Done: Devil in Amber by Mark Gatiss, 2006, 9780743283960.
This novel did not prove popular at work. I weeded it a couple years ago and bought it to bring home.
English Super Spy Guy Lucifer Box is getting old. He has been sleuthing and slaying for years now. Even though he is in great shape - as he loves to remind us - he is getting old and his superiors and fellow agents are questioning his ability. His cover as a portraitist is also waning. His style of painting has been passed by for the modern look.
It's the early '30s (hints were given to date but I cannot recall all the hints to look it up) and he's been sent to NYC to kill a guy. The guy is a cocaine dealer and, yes, killing a drug in America does seem a bit out of his purview. No matter because Lucifer is almost killed by the dealer but rescued at the last moment by a much younger fellow agent.
Lucifer bones the elevator boy at his hotel and starts shadowing the leader of fascist American organization. Lucifer works with a member of the fascist group who dislikes the leader. Turns out Lucifer's long-estranged sister is the Fascist's secretary. The turncoat is murdered and Lucifer is set-up for the murder. Lucifer assumes the dead man's identity to board a cargo ship heading to England.
Other things happen. Satanism. Sex with the female cabin boy on the ship. Lucifer wondering why he has been set-up. Lucifer arriving in England but fleeing from the cops who want him for the murder. Lucifer following clues about the cabin girl - serendipity rear your head - who is connected to the Fascist's plans. Travel to the Swiss-Franco border where Lucifer served in WWI. Satanist cabal defeated. So on. So forth.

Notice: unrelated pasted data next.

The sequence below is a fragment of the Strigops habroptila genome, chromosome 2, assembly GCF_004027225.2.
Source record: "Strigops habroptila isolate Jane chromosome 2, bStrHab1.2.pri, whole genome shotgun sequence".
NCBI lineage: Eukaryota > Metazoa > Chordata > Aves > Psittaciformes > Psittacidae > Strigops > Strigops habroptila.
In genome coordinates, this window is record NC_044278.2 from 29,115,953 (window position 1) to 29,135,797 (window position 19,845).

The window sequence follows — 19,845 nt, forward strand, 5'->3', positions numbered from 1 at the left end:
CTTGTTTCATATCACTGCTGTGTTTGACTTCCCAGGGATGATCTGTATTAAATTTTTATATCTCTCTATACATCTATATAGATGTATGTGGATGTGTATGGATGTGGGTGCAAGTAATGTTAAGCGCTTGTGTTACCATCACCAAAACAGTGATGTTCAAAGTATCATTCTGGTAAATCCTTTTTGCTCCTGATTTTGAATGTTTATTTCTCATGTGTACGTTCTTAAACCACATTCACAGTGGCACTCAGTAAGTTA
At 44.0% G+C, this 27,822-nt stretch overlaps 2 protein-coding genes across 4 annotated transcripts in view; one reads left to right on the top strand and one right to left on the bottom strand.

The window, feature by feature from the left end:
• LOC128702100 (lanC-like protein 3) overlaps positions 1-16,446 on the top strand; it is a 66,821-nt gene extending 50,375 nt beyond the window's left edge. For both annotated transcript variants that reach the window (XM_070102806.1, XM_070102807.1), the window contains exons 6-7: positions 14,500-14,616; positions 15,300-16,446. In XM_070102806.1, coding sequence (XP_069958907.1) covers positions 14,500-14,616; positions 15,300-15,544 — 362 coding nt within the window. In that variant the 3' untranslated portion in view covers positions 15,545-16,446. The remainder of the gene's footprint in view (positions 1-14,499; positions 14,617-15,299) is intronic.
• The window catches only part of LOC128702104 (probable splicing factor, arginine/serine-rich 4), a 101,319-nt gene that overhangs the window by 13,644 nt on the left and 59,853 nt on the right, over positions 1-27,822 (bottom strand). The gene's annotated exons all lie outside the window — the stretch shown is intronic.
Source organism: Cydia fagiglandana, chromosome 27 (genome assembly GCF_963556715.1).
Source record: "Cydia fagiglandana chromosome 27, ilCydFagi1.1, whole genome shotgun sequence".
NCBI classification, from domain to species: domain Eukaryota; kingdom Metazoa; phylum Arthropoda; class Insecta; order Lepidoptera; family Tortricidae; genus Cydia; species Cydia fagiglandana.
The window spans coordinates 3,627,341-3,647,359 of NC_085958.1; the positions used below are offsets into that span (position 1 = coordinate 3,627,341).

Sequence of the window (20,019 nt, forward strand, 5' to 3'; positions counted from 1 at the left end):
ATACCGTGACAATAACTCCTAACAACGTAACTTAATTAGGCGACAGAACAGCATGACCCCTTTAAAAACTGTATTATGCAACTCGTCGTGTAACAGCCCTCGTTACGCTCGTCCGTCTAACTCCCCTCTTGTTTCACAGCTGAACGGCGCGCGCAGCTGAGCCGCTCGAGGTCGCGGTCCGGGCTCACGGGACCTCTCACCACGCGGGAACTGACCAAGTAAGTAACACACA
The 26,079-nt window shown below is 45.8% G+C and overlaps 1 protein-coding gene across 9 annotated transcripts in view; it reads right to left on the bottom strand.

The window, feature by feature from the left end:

1. In retrospect the plot is kind of a mess. With wild coincidence and satanists and supernatural intervention and shooting and sex and estranged sister and cargo ships and cocaine smuggling and Italian-style fascism. I did not care.
2. Why did I not care? Because Lucifer is an entertaining rogue. I've never read Flashman but this seems of the same type with adventure and humor and a hero who can be a self-loving blowhard.
3. Lucifer is a humorous and sort-of-self-deprecating braggart. He knows bragging is gauche and throws in some humility to make it okay.
3. This was the second novel in the series after Vesuvius Club (2004) - which I read. There was a third entry, Black Butterfly, in 2008. Gatiss created the ongoing Sherlock TV series so I suppose he's pretty busy doing that and not writing novels.
4. Yeah, I had to look up the spelling for gauche.